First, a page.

Merry Metal Christmas: Wizards Of Winter Celebrate Christmas Hard Rock Style At Roanoke Rapids Theatre

Copyright: Philip Sayblack

Wizards of Winter gave audiences an early Christmas gift Saturday night with a performance at the Roanoke Rapids Theatre.

The world-renowned holiday hard rock super group performed at the theater as part of its tour in support of its latest album “The Christmas Dream.” The band released the album — its third overall — independently Sept. 27.

Copies of “The Christmas Dream” were available for sale in the lobby throughout the evening. Band founder and keyboardist Scott Kelly informed the audience during the show that any active duty military personnel in attendance would receive copies of the album for free while proceeds from the sales of other copies would benefit the Wounded Warrior project. The Wounded Warrior Project is a charity and veterans service organization that helps military service members transition from military service life to civilian life.

 

Copyright: Philip Sayblack

The amped up sounds of the season echoed through the theater’s main hall over the course of more than two hours, as the band performed its own take on songs, such as ‘Jingle Bells,’ ‘The First Noel’ and ‘We Three Kings.’ The songs were taken from the band’s new album. Announcer Tony Gaynor came in between songs to help the band take the audience on their musical journey to the North Pole and beyond aboard the “Arctic Flyer.”

The nearly three hour show featured two separate sets, each one full of holiday-themed songs, lots of lights and holiday cheer. Band founder and keyboardist Scott Kelly even took a moment to offer his own inspiring words to the audience during a break in the show’s second set.

“If you pay it forward, good things can happen.”

Kelly recently spoke with Phil’s Picks ahead of the band’s decision to play at the theater. He said the venue’s size played into the band’s decision to perform at the facility.

“The Wizards have only performed in North Carolina once before,” he said. “Despite the large number of venues in the State, few are the right size for a band like ours. They are either arenas or smaller. The RRT provides the exact mix that works best for our show. Intimate, yet large enough to allow us to do our whole production.”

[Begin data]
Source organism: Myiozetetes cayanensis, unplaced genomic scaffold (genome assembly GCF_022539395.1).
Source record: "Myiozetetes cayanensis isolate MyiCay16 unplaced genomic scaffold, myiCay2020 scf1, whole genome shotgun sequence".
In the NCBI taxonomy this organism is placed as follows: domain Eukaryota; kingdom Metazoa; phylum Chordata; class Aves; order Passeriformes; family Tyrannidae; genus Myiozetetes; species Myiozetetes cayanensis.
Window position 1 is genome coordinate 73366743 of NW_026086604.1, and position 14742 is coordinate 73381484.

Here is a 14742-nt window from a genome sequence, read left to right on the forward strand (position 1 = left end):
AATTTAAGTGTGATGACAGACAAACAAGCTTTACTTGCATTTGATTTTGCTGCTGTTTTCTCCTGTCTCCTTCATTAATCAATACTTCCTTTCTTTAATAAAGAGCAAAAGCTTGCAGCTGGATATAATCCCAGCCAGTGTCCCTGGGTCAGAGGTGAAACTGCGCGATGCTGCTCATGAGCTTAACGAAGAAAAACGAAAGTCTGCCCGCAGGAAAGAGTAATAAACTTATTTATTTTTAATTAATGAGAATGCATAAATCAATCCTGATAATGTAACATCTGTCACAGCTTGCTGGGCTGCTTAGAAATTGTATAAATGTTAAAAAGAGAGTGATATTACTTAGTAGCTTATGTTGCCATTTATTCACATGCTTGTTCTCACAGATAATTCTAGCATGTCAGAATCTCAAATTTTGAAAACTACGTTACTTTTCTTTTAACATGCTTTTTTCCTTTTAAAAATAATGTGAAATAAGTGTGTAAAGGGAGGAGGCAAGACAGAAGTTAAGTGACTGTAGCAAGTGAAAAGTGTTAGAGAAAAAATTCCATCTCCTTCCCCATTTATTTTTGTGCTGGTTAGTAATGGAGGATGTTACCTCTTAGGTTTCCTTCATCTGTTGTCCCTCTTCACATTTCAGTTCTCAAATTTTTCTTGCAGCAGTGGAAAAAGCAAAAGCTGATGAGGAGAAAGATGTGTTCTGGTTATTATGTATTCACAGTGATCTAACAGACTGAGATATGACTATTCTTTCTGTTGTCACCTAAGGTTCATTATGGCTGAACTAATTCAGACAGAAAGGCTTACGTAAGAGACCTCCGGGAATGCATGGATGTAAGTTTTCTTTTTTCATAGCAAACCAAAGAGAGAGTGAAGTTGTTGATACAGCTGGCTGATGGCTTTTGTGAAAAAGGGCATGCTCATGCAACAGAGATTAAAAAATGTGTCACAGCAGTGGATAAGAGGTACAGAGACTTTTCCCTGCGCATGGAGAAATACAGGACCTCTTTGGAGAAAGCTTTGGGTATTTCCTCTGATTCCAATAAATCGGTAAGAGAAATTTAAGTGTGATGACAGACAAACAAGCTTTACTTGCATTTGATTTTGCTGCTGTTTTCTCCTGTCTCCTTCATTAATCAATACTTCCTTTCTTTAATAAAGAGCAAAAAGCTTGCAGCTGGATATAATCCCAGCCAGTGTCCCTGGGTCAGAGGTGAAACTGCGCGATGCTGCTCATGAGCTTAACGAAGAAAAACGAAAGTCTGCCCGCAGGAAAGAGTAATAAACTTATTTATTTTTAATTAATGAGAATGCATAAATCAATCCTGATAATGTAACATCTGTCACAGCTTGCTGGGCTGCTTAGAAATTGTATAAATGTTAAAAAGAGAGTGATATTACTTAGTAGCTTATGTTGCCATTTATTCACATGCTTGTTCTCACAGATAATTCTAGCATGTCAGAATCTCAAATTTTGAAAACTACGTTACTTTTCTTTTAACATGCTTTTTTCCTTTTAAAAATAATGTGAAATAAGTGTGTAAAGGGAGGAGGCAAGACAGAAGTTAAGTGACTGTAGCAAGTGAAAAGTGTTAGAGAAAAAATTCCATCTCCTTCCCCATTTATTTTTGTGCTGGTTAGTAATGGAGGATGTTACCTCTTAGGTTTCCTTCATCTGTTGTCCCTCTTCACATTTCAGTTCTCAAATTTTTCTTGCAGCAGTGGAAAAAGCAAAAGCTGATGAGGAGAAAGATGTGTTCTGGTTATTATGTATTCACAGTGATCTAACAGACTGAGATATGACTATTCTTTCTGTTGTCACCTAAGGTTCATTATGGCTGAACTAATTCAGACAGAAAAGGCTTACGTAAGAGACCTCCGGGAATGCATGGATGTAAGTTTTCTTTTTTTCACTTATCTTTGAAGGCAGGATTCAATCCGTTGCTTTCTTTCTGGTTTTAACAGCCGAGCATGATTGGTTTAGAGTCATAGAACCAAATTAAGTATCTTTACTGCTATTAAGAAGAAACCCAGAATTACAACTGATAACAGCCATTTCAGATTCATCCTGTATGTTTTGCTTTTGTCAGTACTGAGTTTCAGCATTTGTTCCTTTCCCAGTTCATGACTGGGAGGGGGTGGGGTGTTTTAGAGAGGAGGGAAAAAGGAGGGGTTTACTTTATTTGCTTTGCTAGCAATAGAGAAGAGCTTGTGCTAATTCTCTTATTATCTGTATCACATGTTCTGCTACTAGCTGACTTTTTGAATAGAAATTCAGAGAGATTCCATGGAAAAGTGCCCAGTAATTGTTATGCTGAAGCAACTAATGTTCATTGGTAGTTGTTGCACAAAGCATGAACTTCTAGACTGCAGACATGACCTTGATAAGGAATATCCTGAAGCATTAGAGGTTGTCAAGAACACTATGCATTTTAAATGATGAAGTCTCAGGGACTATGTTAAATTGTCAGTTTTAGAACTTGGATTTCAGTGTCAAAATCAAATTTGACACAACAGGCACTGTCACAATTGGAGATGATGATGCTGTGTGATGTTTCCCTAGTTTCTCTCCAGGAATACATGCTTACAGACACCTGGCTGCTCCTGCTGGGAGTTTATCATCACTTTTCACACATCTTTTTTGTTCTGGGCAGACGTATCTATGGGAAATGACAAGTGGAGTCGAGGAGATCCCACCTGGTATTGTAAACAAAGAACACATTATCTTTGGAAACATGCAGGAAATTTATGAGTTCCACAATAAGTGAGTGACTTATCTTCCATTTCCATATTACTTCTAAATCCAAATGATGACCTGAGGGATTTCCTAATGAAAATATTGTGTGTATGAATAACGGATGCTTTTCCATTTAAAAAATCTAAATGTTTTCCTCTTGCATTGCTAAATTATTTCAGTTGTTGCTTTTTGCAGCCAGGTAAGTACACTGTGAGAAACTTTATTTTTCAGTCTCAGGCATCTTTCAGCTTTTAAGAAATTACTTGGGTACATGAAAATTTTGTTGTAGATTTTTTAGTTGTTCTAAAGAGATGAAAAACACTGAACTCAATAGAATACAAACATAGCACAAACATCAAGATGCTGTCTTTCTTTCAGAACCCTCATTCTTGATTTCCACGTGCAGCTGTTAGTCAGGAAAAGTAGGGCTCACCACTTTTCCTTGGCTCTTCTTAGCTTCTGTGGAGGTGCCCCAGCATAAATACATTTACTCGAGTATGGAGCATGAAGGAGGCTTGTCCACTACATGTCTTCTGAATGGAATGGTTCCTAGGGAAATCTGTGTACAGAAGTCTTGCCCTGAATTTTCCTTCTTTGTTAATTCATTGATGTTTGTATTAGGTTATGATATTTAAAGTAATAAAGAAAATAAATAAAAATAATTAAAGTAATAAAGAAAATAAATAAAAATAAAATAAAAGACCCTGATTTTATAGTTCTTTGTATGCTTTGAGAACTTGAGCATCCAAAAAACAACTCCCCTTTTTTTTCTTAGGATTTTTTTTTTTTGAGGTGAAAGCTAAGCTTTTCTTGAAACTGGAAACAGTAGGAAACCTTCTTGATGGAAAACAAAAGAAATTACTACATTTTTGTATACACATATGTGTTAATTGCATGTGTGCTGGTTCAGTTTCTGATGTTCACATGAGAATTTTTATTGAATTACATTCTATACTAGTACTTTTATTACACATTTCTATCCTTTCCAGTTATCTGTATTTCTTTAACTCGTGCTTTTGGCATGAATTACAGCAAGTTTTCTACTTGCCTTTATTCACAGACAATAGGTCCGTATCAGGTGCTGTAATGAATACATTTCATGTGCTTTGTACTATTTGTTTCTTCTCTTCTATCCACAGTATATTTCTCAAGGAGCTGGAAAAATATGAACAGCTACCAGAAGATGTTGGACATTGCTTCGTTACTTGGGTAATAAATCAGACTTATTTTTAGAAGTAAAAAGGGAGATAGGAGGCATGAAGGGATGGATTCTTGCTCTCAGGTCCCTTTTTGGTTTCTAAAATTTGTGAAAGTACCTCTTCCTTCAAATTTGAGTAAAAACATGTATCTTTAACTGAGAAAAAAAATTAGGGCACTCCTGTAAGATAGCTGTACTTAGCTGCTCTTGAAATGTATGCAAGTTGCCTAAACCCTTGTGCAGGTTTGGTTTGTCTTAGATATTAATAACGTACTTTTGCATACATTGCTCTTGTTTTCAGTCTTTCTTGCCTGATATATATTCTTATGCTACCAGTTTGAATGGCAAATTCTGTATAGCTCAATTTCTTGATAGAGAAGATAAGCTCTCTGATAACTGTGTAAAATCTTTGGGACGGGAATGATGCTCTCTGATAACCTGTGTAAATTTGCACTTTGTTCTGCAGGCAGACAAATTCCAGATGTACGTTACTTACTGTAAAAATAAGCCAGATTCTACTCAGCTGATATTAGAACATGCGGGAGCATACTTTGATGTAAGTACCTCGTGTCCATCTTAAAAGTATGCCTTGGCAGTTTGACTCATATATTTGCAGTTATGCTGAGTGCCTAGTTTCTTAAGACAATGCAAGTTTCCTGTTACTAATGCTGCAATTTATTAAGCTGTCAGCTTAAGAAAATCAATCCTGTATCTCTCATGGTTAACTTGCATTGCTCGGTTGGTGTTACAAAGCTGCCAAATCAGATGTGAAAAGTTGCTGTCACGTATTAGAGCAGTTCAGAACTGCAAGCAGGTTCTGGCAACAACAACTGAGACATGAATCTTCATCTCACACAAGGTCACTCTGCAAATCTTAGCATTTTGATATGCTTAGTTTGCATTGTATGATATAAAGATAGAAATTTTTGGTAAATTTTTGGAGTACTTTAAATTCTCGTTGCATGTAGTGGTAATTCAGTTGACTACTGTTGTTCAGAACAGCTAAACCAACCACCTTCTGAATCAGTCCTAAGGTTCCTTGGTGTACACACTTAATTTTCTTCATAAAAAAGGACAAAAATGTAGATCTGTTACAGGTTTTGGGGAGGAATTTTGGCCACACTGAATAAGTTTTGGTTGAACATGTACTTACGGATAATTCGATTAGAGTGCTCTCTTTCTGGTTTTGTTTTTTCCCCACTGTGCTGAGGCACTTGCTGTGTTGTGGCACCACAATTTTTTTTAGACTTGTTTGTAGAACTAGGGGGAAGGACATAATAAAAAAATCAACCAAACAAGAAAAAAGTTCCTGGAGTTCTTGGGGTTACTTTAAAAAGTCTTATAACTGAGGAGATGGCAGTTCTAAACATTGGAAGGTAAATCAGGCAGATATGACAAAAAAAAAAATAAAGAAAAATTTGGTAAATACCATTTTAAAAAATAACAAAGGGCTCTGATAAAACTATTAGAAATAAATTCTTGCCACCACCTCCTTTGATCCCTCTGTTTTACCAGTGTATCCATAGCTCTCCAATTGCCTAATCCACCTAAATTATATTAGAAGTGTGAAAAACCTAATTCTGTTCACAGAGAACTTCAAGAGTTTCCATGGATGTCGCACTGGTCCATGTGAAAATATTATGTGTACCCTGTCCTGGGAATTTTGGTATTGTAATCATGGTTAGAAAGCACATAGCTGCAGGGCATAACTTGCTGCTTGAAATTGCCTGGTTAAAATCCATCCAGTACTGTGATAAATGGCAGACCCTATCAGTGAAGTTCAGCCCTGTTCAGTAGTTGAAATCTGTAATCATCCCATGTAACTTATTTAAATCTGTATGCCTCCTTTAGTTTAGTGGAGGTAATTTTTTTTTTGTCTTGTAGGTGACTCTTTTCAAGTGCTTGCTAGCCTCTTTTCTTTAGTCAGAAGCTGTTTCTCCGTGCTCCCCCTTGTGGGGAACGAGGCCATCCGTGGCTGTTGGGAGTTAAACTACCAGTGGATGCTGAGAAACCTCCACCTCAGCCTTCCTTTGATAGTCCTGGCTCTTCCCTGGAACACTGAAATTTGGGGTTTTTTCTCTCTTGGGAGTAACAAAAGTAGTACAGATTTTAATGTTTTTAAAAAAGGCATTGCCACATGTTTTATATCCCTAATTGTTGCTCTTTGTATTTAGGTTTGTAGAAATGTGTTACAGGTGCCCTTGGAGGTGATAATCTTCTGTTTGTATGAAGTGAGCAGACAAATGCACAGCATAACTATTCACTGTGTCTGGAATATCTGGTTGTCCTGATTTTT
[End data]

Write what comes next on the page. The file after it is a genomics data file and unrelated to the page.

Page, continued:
Copyright: Philip Sayblack

The performance hall inside the Roanoke Rapids Theatre was packed with people clapping their hands and tapping their feet along with the music throughout the night. Among the dozens who attended was Roanoke Rapids couple Betsy and Neil Rumford. The couple said before the concert, they moved to town last year from Richmond, Virginia, adding they are glad the city and county have the theater.

“It is really important for this theater to be here,” Betsy said. “It draws a lot of people. We’ve got friends in Richmond who came down recently just to see the Elvis show.”

Neil expanded on her comments.

“This theater being here helps to promote the city and the county,” he said. “It promotes community. It really puts the city and the county on the map. It really makes me think of the theater in Branson, Missouri because of its layout.”

Roanoke Rapids Theatre Security Officer Joel Motley had similar sentiments to those of the Rumfords as he talked about the theater before the concert.

“I love seeing everyone here,” he said. “The citizens of Halifax and Northampton counties need somewhere to go, and the theater gives them that place to go. We are growing here at this theater, and it feels good to know that.”

 

Copyright: Philip Sayblack

While the first set of Saturday night’s concert focused mainly on Wizards of Winter’s latest album, the second set presented a more diverse lineup of songs. The band, whose members have performed and recorded with other famous acts, such as Alice Cooper, Blue Oyster Cult and Trans-Siberian Orchestra, performed two songs from TSO in the Wizards’ own style, as well as some of its own older songs. The set also featured a powerful rendition of ‘Auld Lang Syne,’ that saw the concert hall fill with lights from the audience’s cell phones.

As the show ended, announcer Tony Gaynor told the audience the he hoped the theater officials will make the band’s performance an annual event. Gaynor’s statement brought applause and cheers from the entire audience. From there, some made their way to the building’s lobby, waiting for a free meet-and-greet with the band while others made their way back to their vehicles to make their return home.

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